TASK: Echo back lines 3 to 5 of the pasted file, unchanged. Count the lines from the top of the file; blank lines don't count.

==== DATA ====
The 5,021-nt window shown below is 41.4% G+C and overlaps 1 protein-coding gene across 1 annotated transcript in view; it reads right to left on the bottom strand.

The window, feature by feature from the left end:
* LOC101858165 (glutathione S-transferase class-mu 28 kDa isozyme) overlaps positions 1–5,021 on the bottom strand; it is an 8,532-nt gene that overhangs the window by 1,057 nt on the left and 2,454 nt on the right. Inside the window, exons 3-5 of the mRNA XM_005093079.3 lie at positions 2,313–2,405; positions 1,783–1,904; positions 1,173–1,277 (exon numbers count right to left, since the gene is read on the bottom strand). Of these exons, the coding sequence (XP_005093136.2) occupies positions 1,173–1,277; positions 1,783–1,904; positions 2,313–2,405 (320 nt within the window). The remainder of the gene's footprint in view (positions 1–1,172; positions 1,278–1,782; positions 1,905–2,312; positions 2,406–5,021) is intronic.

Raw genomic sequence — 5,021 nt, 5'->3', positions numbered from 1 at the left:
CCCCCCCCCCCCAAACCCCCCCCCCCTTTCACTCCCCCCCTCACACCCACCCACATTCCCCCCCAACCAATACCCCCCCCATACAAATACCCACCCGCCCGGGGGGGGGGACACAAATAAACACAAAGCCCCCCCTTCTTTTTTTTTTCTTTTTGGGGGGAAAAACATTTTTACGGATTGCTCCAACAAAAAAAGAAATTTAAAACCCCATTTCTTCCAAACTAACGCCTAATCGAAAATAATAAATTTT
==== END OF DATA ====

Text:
* LOC101858165 (glutathione S-transferase class-mu 28 kDa isozyme) overlaps positions 1–5,021 on the bottom strand; it is an 8,532-nt gene that overhangs the window by 1,057 nt on the left and 2,454 nt on the right. Inside the window, exons 3-5 of the mRNA XM_005093079.3 lie at positions 2,313–2,405; positions 1,783–1,904; positions 1,173–1,277 (exon numbers count right to left, since the gene is read on the bottom strand). Of these exons, the coding sequence (XP_005093136.2) occupies positions 1,173–1,277; positions 1,783–1,904; positions 2,313–2,405 (320 nt within the window). The remainder of the gene's footprint in view (positions 1–1,172; positions 1,278–1,782; positions 1,905–2,312; positions 2,406–5,021) is intronic.

Raw genomic sequence — 5,021 nt, 5'->3', positions numbered from 1 at the left:
CCCCCCCCCCCCAAACCCCCCCCCCCTTTCACTCCCCCCCTCACACCCACCCACATTCCCCCCCAACCAATACCCCCCCCATACAAATACCCACCCGCCCGGGGGGGGGGACACAAATAAACACAAAGCCCCCCCTTCTTTTTTTTTTCTTTTTGGGGGGAAAAACATTTTTACGGATTGCTCCAACAAAAAAAGAAATTTAAAACCCCATTTCTTCCAAACTAACGCCTAATCGAAAATAATAAATTTT